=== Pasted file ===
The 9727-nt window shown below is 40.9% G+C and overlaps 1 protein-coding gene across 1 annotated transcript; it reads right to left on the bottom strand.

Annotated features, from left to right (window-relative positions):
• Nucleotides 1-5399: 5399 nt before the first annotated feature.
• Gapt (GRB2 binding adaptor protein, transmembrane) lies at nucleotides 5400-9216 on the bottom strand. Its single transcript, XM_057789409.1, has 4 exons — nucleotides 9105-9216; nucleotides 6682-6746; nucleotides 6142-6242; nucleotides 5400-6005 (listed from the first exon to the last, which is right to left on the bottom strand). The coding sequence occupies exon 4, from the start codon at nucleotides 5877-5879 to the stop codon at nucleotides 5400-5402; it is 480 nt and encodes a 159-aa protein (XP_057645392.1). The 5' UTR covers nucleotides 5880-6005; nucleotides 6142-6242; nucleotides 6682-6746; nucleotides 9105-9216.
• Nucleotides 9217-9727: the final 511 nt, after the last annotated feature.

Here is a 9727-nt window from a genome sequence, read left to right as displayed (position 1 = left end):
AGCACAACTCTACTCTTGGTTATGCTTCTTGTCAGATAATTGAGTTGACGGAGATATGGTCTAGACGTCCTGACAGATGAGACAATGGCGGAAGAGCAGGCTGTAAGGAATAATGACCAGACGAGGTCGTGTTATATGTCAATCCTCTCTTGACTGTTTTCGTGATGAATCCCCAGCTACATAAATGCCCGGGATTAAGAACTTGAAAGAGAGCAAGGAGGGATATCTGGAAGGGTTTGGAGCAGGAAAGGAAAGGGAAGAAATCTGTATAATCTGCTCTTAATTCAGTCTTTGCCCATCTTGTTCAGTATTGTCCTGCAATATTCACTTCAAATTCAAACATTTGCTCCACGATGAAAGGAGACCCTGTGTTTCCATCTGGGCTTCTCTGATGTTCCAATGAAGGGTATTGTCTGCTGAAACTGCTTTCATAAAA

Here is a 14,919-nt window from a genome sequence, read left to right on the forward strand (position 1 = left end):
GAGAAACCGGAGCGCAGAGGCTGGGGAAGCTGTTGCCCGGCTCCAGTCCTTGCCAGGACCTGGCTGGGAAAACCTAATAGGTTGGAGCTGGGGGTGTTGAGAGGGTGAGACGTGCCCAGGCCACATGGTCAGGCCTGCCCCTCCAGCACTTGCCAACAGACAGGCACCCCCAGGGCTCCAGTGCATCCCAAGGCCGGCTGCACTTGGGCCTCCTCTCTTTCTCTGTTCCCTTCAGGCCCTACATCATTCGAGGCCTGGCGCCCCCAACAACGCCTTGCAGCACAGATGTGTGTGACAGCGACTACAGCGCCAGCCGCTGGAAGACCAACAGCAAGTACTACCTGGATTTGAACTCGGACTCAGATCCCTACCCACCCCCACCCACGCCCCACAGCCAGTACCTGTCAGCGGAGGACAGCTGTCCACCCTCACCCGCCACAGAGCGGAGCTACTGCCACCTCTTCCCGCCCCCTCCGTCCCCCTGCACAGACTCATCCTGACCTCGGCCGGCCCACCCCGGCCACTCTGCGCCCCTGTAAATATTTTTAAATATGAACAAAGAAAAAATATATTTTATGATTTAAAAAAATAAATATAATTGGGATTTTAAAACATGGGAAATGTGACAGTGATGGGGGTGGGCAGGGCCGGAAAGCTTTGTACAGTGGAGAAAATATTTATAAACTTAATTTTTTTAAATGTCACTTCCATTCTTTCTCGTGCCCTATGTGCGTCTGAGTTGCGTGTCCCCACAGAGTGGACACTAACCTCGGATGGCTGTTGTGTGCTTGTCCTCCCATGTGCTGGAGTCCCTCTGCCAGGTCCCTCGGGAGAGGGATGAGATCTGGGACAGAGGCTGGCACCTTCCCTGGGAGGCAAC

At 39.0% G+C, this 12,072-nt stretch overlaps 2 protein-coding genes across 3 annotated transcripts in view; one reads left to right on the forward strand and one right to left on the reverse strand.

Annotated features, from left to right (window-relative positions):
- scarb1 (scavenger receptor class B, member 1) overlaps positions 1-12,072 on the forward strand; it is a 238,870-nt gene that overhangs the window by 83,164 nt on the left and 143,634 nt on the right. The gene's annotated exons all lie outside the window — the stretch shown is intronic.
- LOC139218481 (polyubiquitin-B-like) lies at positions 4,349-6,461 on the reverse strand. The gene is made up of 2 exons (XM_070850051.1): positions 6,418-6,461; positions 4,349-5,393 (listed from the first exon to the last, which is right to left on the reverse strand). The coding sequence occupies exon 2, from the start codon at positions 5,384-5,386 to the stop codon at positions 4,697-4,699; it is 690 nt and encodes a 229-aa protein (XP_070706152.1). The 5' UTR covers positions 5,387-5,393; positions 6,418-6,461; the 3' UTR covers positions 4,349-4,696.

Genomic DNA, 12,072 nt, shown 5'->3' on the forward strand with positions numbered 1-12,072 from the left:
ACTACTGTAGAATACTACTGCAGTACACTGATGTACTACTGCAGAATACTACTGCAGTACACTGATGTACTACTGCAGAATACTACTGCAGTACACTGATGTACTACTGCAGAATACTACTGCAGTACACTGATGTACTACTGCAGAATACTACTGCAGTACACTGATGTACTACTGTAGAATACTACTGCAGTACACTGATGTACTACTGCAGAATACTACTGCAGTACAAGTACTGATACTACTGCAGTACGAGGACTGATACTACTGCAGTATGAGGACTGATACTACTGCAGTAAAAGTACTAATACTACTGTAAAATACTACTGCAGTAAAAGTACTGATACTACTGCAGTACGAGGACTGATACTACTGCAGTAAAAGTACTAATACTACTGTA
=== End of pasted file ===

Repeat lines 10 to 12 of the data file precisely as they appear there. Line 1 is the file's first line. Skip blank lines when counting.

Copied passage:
At 39.0% G+C, this 12,072-nt stretch overlaps 2 protein-coding genes across 3 annotated transcripts in view; one reads left to right on the forward strand and one right to left on the reverse strand.

Annotated features, from left to right (window-relative positions):
- scarb1 (scavenger receptor class B, member 1) overlaps positions 1-12,072 on the forward strand; it is a 238,870-nt gene that overhangs the window by 83,164 nt on the left and 143,634 nt on the right. The gene's annotated exons all lie outside the window — the stretch shown is intronic.